Government workers to get no more than 4% pay rise
SECRETARY to the Treasury Fredson Yamba has directed all controlling officers to ensure that grant-aided and government institutions only award a maximum four per cent in salary increments for this year.
But Civil Servants and Allied Workers Union deputy director research, information and public relations Kennedy Sichinsambwe has described the development as a blow in the face of Zambians who were promised more money in their pockets by the Patriotic Front government.
According to a circular minute to all controlling officers dated February 1, 2012, Yamba stated that due to a number of commitments that the Treasury has this year, they should ensure that all grant-aided and other institutions that depend on government funding for their operations are only authorised to award a four per cent salary increment to their workers.
The awards are conditional on funds provided for in the 2012 budget being adequate. This is in accordance with the powers vested in the Treasury under the provisions of Section 35 of the public finance Act no. 15 of 2004.
VEEP explains why he doesn’t act as President
Republican Vice President Guy Scott has explained why he does not act as president in the absence of republican President Michael Sata.
Dr. Scott whose parents are British, revealed that the constitution does not allow him to stand for the republican presidency or act as president because of his ethnic background.
During the vice president’s question time, Dr. Scot recalled that in 1996, under the late former president Dr. Frederick Chiluba, parliament passed an amendment that forbids Zambian residents whose parents are born outside the country to act or stand as president.
He stated that the amendment is discriminatory as agreed by most legal experts in the country.
Dr. Scott was responding to a question from Mpongwe Member of Parliament Gabriel Namulambe who wanted to know why he does not act as president in the absence of the president.
Fitch revises Zambia outlook to negative
Fitch revised Zambia’s rating outlook to negative from stable on Thursday, citing concerns about the direction of economic policy in the southern African state.
“The revision … reflects the agency’s concerns about some of the government’s recent actions and announcements, which bring into question the direction of economic policy,” Fitch said in a statement.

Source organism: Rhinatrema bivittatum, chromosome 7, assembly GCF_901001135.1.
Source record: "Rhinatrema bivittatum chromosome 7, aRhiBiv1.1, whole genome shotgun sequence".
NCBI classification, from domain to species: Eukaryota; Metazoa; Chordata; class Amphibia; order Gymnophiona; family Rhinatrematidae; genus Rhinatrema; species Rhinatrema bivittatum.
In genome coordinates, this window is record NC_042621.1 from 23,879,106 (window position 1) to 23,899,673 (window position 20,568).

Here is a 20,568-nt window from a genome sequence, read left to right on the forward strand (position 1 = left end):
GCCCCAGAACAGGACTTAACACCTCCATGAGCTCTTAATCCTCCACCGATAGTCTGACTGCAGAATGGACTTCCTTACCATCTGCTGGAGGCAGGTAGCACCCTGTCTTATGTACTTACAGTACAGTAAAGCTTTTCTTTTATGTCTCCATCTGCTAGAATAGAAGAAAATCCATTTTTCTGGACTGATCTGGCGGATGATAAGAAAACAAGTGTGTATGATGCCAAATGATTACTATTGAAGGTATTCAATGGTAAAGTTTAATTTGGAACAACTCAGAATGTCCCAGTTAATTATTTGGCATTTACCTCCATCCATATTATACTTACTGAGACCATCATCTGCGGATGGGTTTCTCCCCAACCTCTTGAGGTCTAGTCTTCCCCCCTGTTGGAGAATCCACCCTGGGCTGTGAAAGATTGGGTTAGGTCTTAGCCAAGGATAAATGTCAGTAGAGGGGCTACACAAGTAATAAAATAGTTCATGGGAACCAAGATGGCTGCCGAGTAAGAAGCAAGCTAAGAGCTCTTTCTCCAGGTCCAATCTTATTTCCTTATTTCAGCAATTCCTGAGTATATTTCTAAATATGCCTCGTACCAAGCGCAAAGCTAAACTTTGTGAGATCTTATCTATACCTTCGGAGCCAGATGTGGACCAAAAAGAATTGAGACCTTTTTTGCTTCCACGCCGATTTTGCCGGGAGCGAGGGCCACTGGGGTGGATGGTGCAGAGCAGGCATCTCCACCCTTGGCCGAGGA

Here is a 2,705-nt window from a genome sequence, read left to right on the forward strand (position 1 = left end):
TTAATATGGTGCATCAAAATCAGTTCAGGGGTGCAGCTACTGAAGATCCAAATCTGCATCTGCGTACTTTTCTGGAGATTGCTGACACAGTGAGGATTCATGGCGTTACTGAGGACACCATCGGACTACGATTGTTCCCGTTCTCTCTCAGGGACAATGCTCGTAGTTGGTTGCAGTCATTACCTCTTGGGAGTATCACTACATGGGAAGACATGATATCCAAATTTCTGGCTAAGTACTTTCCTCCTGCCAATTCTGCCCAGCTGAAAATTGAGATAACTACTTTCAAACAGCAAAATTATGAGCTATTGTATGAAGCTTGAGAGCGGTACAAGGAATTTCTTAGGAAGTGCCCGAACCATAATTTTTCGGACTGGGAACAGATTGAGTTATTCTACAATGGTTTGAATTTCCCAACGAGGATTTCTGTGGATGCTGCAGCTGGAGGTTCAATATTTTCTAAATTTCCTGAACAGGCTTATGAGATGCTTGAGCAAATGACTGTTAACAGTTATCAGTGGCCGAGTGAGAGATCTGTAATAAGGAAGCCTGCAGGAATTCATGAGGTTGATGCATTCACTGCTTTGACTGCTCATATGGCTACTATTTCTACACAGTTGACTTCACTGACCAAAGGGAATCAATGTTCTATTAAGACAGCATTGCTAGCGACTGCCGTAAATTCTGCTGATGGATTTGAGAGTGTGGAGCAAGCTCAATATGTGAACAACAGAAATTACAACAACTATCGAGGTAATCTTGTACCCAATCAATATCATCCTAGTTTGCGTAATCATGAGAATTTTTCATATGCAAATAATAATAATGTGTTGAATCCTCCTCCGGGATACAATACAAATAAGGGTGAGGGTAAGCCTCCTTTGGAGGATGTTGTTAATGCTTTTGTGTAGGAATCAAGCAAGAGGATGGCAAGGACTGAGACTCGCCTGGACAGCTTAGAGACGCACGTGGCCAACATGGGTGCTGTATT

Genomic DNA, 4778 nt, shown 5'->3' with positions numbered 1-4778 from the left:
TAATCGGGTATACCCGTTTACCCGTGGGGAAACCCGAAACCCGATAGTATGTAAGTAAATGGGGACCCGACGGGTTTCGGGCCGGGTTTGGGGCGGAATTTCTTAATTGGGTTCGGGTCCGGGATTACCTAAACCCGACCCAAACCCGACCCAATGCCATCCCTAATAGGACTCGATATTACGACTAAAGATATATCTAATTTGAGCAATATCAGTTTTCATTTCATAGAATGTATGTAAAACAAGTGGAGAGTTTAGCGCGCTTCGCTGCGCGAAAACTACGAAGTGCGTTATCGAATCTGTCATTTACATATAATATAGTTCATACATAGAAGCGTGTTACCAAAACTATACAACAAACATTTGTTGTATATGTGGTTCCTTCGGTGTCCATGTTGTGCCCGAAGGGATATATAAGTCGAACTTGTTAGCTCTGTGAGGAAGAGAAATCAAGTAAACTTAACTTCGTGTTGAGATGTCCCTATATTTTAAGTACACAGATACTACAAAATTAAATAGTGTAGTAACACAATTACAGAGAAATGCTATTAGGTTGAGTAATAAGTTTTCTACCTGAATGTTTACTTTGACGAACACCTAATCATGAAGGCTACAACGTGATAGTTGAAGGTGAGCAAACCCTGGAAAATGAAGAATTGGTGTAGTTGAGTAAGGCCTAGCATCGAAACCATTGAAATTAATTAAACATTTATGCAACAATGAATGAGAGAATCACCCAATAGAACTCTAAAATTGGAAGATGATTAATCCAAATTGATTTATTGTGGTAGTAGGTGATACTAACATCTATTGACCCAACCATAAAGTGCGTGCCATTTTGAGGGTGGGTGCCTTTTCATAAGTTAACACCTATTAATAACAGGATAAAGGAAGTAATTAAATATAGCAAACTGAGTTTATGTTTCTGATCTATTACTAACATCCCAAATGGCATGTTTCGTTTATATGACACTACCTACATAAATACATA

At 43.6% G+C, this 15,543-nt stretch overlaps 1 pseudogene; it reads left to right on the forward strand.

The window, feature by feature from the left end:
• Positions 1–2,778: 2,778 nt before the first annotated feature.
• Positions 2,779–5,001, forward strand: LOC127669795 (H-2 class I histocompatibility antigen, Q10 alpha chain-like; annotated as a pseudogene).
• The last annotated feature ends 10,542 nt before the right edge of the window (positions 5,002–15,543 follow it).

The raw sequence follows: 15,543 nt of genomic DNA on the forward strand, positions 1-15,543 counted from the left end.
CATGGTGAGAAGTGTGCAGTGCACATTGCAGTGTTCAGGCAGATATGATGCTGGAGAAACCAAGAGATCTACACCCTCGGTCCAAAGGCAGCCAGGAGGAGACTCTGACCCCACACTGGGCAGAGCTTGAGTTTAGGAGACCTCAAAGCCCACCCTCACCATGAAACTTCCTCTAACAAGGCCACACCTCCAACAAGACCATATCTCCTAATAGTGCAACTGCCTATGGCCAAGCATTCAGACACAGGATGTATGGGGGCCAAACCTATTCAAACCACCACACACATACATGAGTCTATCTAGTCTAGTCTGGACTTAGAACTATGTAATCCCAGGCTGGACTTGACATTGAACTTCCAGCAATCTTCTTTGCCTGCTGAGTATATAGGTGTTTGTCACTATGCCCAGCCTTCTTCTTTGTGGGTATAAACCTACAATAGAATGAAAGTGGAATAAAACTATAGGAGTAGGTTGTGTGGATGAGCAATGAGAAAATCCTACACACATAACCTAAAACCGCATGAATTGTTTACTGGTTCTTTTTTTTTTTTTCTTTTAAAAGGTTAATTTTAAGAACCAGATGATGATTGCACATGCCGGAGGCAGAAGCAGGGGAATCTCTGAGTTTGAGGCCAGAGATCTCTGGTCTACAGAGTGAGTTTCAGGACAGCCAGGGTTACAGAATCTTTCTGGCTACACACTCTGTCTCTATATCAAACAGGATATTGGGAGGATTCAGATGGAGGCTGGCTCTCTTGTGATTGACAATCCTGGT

The agency affirmed Zambia’s short-term issuer default ratings at ‘B’ and the country ceiling at ‘BB-‘.
It said Zambia’s recent decision to reverse a privatisation deal could undermine property rights, while planned reforms of the mining and banking sectors could negatively impact investment and consequently macro-economic stability.
“The government’s decisions to reverse the privatisation of Zamtel and investigate the privatisation of Zanaco represent perhaps the most worrying recent development,” Fitch added.
The new government of President Michael Sata is investigating the 2007 sale of a 49 percent stake in state-owned Zanaco Bank to Rabobank, in a case that could lead to a reversal of a deal involving foreigners.
World Bank to loan Zambia $50m for Livestock
THE World Bank has agreed to lend Zambia US $50 million (about K250 billion) for development of livestock production in the country.
The money which smallholder producers in Eastern, Southern and Western provinces would help to improve productivity of key livestock production systems for female and male smallholder producers.
“The World Bank Board of Directors today approved a US $50 million credit to improve the productivity of key livestock production systems for targeted female and male smallholder producers in Eastern, Southern and Western provinces of Zambia,” the World Bank stated.
“The project will also cover the implementation of Disease Free Zones in Central, Lusaka and parts of Copperbelt provinces. The livestock development and animal health project comes at a time when the new government of Zambia has embarked on a campaign to diversify its economy, so that it shifts from a heavy reliance on copper mining and maize production alone.”
The World Bank stated that the broadening of support towards agricultural diversification and livestock production specifically would help address attempts at diversification.
Production at First Quantum ground to a halt as miners strike
Production at Canada’s First Quantum Minerals Zambia flagship copper mine has ground to a halt due to a strike over wages, the labour minister said on Friday.
Workers at the Kansanshi mine, Zambia’s largest copper mine which produced 231,000 tonnes of the red metal in 2010, downed tools on Thursday, Fackson Shamenda said in a statement.
Kansanshi mine company spokesman Godfrey Msiska separately said workers had blocked the entrance to the mine and nobody was allowed to enter the premises.
“There is nothing happening,” he said about the operation.